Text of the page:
Articles Posted in Fatal Motorcycle Accidents

In some cases, the parties responsible for a serious accident are clear. This can make determining against whom to file a personal injury case clear. In other cases, however, figuring out the proper defendant takes a substantial amount of investigation and research.

MotorcyclistDetermining Liability in Motorcycle Accidents and Whom to Name in Subsequent Claims

In general, most individuals are liable for their negligent acts. However, some individuals may not be liable because they lack the requisite capacity to form intent, and other individuals or entities may be protected through immunity or other laws. For example, children may be too young to be held liable — although their parents may be separately liable in some circumstances. In Maryland, generally, children under the age of seven are thought to be unable to form the requisite intent.

The state and local governments may also be held liable in some circumstances. For example, the State of Maryland can be sued in situations provided by statute. Generally, in claims against state and local governments, plaintiffs must also give notice to certain individuals within a specified time period.

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While most motorcyclists use the necessary caution and attention when riding, the fact remains that some 40% of all motorcycle accidents are caused by the motorcyclist. The percentage of motorcyclist fault in single-vehicle accidents is even higher, reaching well over 50%. In many of these accidents, the motorcyclist is not the only one on the bike at the time of the accident.

MotorcycleMotorcycle accidents can result in serious injuries, time away from work, and significant pain and suffering. It is important for passengers involved in motorcycle accidents to realize that they may be entitled to monetary compensation to help them cover the costs of their injuries. This is even the case in single-vehicle accidents when there are no other vehicles involved.

In fact, under Maryland law, all motorcyclists must carry a certain amount of insurance to cover themselves as well as their passengers. Even if a motorcyclist does not have insurance or has an insufficient amount of insurance, the chances are that a motorcycle passenger’s own insurance policy will cover their injuries.

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It is always important for motorists to pay attention to their surroundings. However, motorists are presented with myriad distractions, ranging from cell phone use to talkative passengers and everything in between. In fact, according to a recent report by the National Highway Transportations Safety Administration (NHTSA), over 3,300 people are killed each year in accidents involving a distracted driver. Additionally, there are 387,000 people injured in similar accidents.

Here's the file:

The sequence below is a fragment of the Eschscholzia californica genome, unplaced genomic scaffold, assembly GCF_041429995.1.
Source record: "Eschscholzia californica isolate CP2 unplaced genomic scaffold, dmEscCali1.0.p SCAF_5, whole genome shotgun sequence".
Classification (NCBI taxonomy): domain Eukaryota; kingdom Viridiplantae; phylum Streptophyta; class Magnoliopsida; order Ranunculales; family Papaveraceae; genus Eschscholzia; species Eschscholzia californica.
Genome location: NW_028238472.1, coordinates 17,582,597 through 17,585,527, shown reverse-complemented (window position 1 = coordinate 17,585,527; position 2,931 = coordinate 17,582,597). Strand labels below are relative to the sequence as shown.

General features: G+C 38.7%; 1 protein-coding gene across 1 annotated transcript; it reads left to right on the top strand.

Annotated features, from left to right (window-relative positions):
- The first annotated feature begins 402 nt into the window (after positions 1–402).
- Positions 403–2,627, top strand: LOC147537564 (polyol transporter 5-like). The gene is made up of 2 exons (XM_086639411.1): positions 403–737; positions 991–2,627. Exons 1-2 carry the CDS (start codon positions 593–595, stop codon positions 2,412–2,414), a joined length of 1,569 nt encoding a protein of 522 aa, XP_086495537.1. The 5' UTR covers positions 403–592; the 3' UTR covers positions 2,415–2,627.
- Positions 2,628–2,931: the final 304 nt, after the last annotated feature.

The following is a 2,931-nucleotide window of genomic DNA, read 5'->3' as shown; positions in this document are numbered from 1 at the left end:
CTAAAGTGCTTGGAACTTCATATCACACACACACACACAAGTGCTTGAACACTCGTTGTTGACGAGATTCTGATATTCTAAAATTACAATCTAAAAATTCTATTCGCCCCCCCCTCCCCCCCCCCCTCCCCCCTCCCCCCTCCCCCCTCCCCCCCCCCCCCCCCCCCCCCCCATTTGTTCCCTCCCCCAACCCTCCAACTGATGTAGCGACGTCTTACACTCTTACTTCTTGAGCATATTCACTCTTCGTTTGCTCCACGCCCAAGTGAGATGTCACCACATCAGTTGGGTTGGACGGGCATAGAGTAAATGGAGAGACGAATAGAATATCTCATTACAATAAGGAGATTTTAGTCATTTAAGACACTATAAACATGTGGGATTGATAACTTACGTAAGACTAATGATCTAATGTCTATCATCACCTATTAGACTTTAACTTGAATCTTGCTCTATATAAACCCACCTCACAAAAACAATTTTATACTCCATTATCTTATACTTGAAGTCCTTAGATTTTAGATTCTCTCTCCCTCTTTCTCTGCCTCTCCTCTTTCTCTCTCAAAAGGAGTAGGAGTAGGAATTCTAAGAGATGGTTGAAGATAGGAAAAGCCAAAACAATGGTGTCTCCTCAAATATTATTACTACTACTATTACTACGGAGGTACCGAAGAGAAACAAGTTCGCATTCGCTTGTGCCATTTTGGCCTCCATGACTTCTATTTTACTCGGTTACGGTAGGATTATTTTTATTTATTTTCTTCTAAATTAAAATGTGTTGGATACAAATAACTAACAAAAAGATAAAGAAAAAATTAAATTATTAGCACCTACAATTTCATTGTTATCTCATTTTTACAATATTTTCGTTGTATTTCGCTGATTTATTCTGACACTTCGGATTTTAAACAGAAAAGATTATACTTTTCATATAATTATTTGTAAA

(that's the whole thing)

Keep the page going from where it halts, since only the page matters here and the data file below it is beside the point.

Wrong Way SignThe NHTSA defines distracted driving as “any activity that could divert a person’s attention away from the primary task of driving.” Distracted driving is unsafe, and when a driver is not paying attention and causes an accident, they may be held liable for their negligence. While it may seem difficult to prove that a driver was distracted at the time of an accident, cell phone records, eyewitness accounts, and circumstantial evidence can all help an accident victim show that the driver responsible for their injuries was not paying as close attention to the road as they should have been.

Motorcyclist Killed in Head-On Collision

Earlier this month in California, a motorcyclist was killed when he was struck by an oncoming Ford Crown Victoria. According to a local news source covering the accident, the collision occurred on a rural road in the afternoon hours.

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It’s a well-known fact that riding a motorcycle can be dangerous. Whether it is the risk of another motorist failing to take notice of a nearby motorcycle or the possibility that another motorist misjudges the speed at which a motorcycle is traveling, the dangers of riding a motorcycle are several. It shouldn’t come as a surprise that given the nature of these dangers, the threats that motorcyclists face greatly increase after dark, when visibility decreases and motorists are more likely to be intoxicated.

MotorcycleIt is true that motorcycle accidents are over-represented when compared to auto accidents as a whole. However, this does not reflect the general skill level or responsibility of motorcyclists as a group. Instead, this fact simply shows that motorcyclists are more likely than other motorists to be involved in an accident.

The unfortunate reality, however, is that many motorcycle accident victims are viewed with skepticism immediately after an accident. In fact, often, motorists hoping to avoid responsibility for their own negligent actions will try to shift the blame for an accident onto the motorcyclist, knowing that there is a societal stigma against motorcycle accident victims. It is therefore incredibly important for anyone who has recently been involved in a Maryland motorcycle accident to discuss their case with an experienced personal injury attorney to determine whether a claim for damages may be appropriate.

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According to the National Highway Traffic Safety Administration, there were 35,092 people killed in car accidents in the United States in 2015. This was a seven percent increase from 2014, and the biggest increase in almost 50 years. There was also an increase in injuries, amounting to 2.44 million people injured in 2015.

Motorcycle at SunsetWith the exception of that year, traffic fatalities have generally decreased over the past decade. Education has improved seatbelt use and resulted in a decrease in impaired driving. However, this year marked an increase in fatalities and injuries across almost all segments of the population. The increase could be a result of an increased use of handheld devices. Indeed, the use of handheld devices among drivers has increased substantially over the past 10 years.

In addition to an increase in overall traffic fatalities, motorcyclist fatalities in the United States increased by eight percent, or 382 people, in 2015. It was the greatest increase since 2012. This resulted in a total of 4,976 motorcyclist fatalities. Motorcyclists are more likely than passenger car occupants to be killed if an accident occurs. Research has showed the fatality rate for motorcyclists is about six times the fatality rate for passenger car occupants. Research has also found that just 33 percent of the motorcyclists were speeding near the time of the fatal accident. According to the Federal Highway Administration, there were 8.4 million private and commercial motorcycles on the roads in 2014. Motorcycles can be dangerous, and there have been efforts to increase rider safety classes in recent years. Some states even provide insurance discounts for motorcyclists who complete motorcycle training courses.